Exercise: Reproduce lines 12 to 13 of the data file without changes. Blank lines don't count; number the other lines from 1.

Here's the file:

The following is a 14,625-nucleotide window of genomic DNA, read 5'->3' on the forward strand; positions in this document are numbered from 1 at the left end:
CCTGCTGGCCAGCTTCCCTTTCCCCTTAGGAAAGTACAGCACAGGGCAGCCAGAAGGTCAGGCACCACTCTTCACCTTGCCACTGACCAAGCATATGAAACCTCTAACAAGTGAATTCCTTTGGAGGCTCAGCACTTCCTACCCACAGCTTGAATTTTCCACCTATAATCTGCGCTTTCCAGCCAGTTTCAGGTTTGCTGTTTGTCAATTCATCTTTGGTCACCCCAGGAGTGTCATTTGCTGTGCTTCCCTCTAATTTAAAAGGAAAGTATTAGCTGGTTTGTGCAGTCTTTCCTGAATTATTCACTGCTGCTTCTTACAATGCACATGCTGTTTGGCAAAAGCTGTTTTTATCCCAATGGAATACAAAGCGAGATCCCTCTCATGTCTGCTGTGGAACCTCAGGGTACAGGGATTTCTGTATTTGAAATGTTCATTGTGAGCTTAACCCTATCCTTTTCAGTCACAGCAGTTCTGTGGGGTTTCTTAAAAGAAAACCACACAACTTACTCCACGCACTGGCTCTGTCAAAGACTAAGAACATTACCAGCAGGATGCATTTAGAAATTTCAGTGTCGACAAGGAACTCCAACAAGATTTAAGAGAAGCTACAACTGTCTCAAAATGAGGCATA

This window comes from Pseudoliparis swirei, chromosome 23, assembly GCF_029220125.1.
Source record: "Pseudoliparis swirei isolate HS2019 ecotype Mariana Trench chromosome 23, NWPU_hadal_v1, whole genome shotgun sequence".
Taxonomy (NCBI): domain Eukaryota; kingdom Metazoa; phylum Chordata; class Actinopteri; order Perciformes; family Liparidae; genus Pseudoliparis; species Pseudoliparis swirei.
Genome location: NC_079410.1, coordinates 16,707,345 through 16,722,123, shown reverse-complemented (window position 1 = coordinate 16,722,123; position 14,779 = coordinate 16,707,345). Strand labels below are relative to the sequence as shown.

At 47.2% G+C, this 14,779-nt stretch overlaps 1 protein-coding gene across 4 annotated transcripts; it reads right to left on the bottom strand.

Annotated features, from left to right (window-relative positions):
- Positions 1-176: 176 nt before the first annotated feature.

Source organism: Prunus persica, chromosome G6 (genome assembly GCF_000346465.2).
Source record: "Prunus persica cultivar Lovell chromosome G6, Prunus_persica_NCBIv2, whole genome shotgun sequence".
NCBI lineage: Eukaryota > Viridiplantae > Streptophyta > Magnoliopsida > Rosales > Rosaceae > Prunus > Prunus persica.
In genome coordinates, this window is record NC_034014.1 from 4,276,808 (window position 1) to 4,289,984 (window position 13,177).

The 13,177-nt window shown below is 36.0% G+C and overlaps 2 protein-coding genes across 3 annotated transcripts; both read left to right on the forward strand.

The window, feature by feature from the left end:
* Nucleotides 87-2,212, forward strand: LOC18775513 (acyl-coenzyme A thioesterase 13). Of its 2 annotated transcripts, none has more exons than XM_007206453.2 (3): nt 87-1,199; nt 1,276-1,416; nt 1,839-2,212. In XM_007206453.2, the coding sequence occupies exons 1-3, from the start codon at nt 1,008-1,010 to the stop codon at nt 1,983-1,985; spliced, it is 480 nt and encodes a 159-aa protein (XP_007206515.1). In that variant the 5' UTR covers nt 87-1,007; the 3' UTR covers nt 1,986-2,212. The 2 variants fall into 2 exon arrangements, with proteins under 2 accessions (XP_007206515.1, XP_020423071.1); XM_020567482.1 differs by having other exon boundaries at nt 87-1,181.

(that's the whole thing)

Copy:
NCBI lineage: Eukaryota > Viridiplantae > Streptophyta > Magnoliopsida > Rosales > Rosaceae > Prunus > Prunus persica.
In genome coordinates, this window is record NC_034014.1 from 4,276,808 (window position 1) to 4,289,984 (window position 13,177).